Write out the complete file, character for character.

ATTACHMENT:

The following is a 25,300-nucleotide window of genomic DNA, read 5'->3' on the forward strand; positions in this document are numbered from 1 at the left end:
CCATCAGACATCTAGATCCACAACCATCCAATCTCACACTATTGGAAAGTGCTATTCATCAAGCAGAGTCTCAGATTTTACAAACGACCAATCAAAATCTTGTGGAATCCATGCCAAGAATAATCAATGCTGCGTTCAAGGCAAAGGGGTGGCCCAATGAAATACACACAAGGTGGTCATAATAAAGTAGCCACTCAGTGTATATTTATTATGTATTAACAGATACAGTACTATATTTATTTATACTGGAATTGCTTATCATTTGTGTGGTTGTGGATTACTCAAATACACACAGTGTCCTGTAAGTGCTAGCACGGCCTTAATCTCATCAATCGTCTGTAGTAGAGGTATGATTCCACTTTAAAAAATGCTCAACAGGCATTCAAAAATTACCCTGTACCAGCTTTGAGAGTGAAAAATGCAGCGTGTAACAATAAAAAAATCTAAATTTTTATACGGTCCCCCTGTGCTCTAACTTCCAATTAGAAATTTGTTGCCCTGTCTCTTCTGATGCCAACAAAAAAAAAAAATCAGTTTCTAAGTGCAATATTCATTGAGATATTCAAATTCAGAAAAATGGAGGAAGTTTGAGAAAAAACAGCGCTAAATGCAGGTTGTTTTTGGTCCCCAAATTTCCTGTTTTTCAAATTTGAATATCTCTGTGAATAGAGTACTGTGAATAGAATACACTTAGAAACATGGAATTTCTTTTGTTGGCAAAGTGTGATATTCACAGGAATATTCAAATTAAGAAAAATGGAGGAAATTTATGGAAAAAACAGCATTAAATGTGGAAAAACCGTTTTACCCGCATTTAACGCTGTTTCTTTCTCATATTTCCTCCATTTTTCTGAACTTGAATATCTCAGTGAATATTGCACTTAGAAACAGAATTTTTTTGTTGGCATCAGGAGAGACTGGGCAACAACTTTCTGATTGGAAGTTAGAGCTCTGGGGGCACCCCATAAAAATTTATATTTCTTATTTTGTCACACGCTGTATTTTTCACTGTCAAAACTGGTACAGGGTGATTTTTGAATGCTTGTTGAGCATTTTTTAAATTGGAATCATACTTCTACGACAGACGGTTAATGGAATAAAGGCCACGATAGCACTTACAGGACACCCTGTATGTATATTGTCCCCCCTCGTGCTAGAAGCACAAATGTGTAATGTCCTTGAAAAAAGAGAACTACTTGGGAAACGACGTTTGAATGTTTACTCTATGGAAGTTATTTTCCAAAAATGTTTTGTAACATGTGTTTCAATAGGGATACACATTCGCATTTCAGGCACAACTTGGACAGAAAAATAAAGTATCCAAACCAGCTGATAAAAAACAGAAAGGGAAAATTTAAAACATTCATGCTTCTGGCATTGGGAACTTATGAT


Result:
The following is a 25,300-nucleotide window of genomic DNA, read 5'->3' on the forward strand; positions in this document are numbered from 1 at the left end:
CCATCAGACATCTAGATCCACAACCATCCAATCTCACACTATTGGAAAGTGCTATTCATCAAGCAGAGTCTCAGATTTTACAAACGACCAATCAAAATCTTGTGGAATCCATGCCAAGAATAATCAATGCTGCGTTCAAGGCAAAGGGGTGGCCCAATGAAATACACACAAGGTGGTCATAATAAAGTAGCCACTCAGTGTATATTTATTATGTATTAACAGATACAGTACTATATTTATTTATACTGGAATTGCTTATCATTTGTGTGGTTGTGGATTACTCAAATACACACAGTGTCCTGTAAGTGCTAGCACGGCCTTAATCTCATCAATCGTCTGTAGTAGAGGTATGATTCCACTTTAAAAAATGCTCAACAGGCATTCAAAAATTACCCTGTACCAGCTTTGAGAGTGAAAAATGCAGCGTGTAACAATAAAAAAATCTAAATTTTTATACGGTCCCCCTGTGCTCTAACTTCCAATTAGAAATTTGTTGCCCTGTCTCTTCTGATGCCAACAAAAAAAAAAAATCAGTTTCTAAGTGCAATATTCATTGAGATATTCAAATTCAGAAAAATGGAGGAAGTTTGAGAAAAAACAGCGCTAAATGCAGGTTGTTTTTGGTCCCCAAATTTCCTGTTTTTCAAATTTGAATATCTCTGTGAATAGAGTACTGTGAATAGAATACACTTAGAAACATGGAATTTCTTTTGTTGGCAAAGTGTGATATTCACAGGAATATTCAAATTAAGAAAAATGGAGGAAATTTATGGAAAAAACAGCATTAAATGTGGAAAAACCGTTTTACCCGCATTTAACGCTGTTTCTTTCTCATATTTCCTCCATTTTTCTGAACTTGAATATCTCAGTGAATATTGCACTTAGAAACAGAATTTTTTTGTTGGCATCAGGAGAGACTGGGCAACAACTTTCTGATTGGAAGTTAGAGCTCTGGGGGCACCCCATAAAAATTTATATTTCTTATTTTGTCACACGCTGTATTTTTCACTGTCAAAACTGGTACAGGGTGATTTTTGAATGCTTGTTGAGCATTTTTTAAATTGGAATCATACTTCTACGACAGACGGTTAATGGAATAAAGGCCACGATAGCACTTACAGGACACCCTGTATGTATATTGTCCCCCCTCGTGCTAGAAGCACAAATGTGTAATGTCCTTGAAAAAAGAGAACTACTTGGGAAACGACGTTTGAATGTTTACTCTATGGAAGTTATTTTCCAAAAATGTTTTGTAACATGTGTTTCAATAGGGATACACATTCGCATTTCAGGCACAACTTGGACAGAAAAATAAAGTATCCAAACCAGCTGATAAAAAACAGAAAGGGAAAATTTAAAACATTCATGCTTCTGGCATTGGGAACTTATGAT